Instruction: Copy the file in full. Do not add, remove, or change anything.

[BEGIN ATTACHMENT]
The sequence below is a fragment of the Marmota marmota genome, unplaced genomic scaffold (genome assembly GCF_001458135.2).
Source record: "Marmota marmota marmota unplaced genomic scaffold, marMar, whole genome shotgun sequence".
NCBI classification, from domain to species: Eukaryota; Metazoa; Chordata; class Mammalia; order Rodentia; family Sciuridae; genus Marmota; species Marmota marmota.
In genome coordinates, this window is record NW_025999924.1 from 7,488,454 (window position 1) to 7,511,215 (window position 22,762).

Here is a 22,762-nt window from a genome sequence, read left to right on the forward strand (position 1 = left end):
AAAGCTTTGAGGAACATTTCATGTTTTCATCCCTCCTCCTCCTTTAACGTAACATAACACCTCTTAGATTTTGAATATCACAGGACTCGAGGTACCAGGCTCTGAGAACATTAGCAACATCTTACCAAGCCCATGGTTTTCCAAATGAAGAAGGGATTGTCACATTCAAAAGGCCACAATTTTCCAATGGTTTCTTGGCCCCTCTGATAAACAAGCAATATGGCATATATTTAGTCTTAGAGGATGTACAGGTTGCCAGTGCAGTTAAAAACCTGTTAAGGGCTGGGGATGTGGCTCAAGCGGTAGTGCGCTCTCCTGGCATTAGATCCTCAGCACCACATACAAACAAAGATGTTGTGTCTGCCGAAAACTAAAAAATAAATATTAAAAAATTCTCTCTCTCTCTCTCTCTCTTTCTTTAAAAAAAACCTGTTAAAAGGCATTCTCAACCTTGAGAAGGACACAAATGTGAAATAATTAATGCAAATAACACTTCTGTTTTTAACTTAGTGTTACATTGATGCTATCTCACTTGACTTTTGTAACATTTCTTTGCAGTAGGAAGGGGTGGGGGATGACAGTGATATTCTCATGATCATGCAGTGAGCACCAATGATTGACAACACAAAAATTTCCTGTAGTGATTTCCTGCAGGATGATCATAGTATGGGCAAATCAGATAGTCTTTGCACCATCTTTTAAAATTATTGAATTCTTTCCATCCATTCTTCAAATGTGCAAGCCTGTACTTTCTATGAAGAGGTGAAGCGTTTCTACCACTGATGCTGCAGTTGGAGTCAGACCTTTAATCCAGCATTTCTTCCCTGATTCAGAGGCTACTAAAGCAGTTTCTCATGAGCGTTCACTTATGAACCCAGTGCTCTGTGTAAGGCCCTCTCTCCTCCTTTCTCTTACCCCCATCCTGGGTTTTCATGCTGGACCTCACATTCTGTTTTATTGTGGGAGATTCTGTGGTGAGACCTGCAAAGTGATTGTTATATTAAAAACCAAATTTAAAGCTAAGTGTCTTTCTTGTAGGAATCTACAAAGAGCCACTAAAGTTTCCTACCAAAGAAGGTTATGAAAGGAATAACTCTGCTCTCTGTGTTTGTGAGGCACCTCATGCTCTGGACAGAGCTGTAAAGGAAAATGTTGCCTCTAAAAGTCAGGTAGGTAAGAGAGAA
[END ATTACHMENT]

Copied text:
The sequence below is a fragment of the Marmota marmota genome, unplaced genomic scaffold (genome assembly GCF_001458135.2).
Source record: "Marmota marmota marmota unplaced genomic scaffold, marMar, whole genome shotgun sequence".
NCBI classification, from domain to species: Eukaryota; Metazoa; Chordata; class Mammalia; order Rodentia; family Sciuridae; genus Marmota; species Marmota marmota.
In genome coordinates, this window is record NW_025999924.1 from 7,488,454 (window position 1) to 7,511,215 (window position 22,762).

Here is a 22,762-nt window from a genome sequence, read left to right on the forward strand (position 1 = left end):
AAAGCTTTGAGGAACATTTCATGTTTTCATCCCTCCTCCTCCTTTAACGTAACATAACACCTCTTAGATTTTGAATATCACAGGACTCGAGGTACCAGGCTCTGAGAACATTAGCAACATCTTACCAAGCCCATGGTTTTCCAAATGAAGAAGGGATTGTCACATTCAAAAGGCCACAATTTTCCAATGGTTTCTTGGCCCCTCTGATAAACAAGCAATATGGCATATATTTAGTCTTAGAGGATGTACAGGTTGCCAGTGCAGTTAAAAACCTGTTAAGGGCTGGGGATGTGGCTCAAGCGGTAGTGCGCTCTCCTGGCATTAGATCCTCAGCACCACATACAAACAAAGATGTTGTGTCTGCCGAAAACTAAAAAATAAATATTAAAAAATTCTCTCTCTCTCTCTCTCTCTTTCTTTAAAAAAAACCTGTTAAAAGGCATTCTCAACCTTGAGAAGGACACAAATGTGAAATAATTAATGCAAATAACACTTCTGTTTTTAACTTAGTGTTACATTGATGCTATCTCACTTGACTTTTGTAACATTTCTTTGCAGTAGGAAGGGGTGGGGGATGACAGTGATATTCTCATGATCATGCAGTGAGCACCAATGATTGACAACACAAAAATTTCCTGTAGTGATTTCCTGCAGGATGATCATAGTATGGGCAAATCAGATAGTCTTTGCACCATCTTTTAAAATTATTGAATTCTTTCCATCCATTCTTCAAATGTGCAAGCCTGTACTTTCTATGAAGAGGTGAAGCGTTTCTACCACTGATGCTGCAGTTGGAGTCAGACCTTTAATCCAGCATTTCTTCCCTGATTCAGAGGCTACTAAAGCAGTTTCTCATGAGCGTTCACTTATGAACCCAGTGCTCTGTGTAAGGCCCTCTCTCCTCCTTTCTCTTACCCCCATCCTGGGTTTTCATGCTGGACCTCACATTCTGTTTTATTGTGGGAGATTCTGTGGTGAGACCTGCAAAGTGATTGTTATATTAAAAACCAAATTTAAAGCTAAGTGTCTTTCTTGTAGGAATCTACAAAGAGCCACTAAAGTTTCCTACCAAAGAAGGTTATGAAAGGAATAACTCTGCTCTCTGTGTTTGTGAGGCACCTCATGCTCTGGACAGAGCTGTAAAGGAAAATGTTGCCTCTAAAAGTCAGGTAGGTAAGAGAGAA